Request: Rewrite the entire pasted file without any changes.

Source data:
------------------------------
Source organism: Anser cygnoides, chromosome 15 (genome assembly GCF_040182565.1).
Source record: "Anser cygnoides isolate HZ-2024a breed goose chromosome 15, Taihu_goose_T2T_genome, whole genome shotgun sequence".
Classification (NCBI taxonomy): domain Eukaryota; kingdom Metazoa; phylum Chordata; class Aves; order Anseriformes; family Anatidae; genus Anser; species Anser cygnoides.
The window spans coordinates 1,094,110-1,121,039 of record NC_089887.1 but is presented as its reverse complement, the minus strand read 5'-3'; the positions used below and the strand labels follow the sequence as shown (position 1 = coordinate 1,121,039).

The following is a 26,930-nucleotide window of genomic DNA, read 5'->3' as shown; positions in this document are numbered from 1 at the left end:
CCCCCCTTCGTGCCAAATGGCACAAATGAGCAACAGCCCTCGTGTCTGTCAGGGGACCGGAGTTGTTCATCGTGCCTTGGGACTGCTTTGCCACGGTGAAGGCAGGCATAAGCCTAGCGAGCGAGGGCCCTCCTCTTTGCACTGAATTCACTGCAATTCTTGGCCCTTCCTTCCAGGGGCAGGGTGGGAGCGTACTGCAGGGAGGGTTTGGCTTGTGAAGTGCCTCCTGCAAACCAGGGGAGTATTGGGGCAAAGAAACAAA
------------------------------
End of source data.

Source organism: Anser cygnoides, chromosome 15 (genome assembly GCF_040182565.1).
Source record: "Anser cygnoides isolate HZ-2024a breed goose chromosome 15, Taihu_goose_T2T_genome, whole genome shotgun sequence".
Classification (NCBI taxonomy): domain Eukaryota; kingdom Metazoa; phylum Chordata; class Aves; order Anseriformes; family Anatidae; genus Anser; species Anser cygnoides.
The window spans coordinates 1,094,110-1,121,039 of record NC_089887.1 but is presented as its reverse complement, the minus strand read 5'-3'; the positions used below and the strand labels follow the sequence as shown (position 1 = coordinate 1,121,039).

The following is a 26,930-nucleotide window of genomic DNA, read 5'->3' as shown; positions in this document are numbered from 1 at the left end:
CCCCCCTTCGTGCCAAATGGCACAAATGAGCAACAGCCCTCGTGTCTGTCAGGGGACCGGAGTTGTTCATCGTGCCTTGGGACTGCTTTGCCACGGTGAAGGCAGGCATAAGCCTAGCGAGCGAGGGCCCTCCTCTTTGCACTGAATTCACTGCAATTCTTGGCCCTTCCTTCCAGGGGCAGGGTGGGAGCGTACTGCAGGGAGGGTTTGGCTTGTGAAGTGCCTCCTGCAAACCAGGGGAGTATTGGGGCAAAGAAACAAA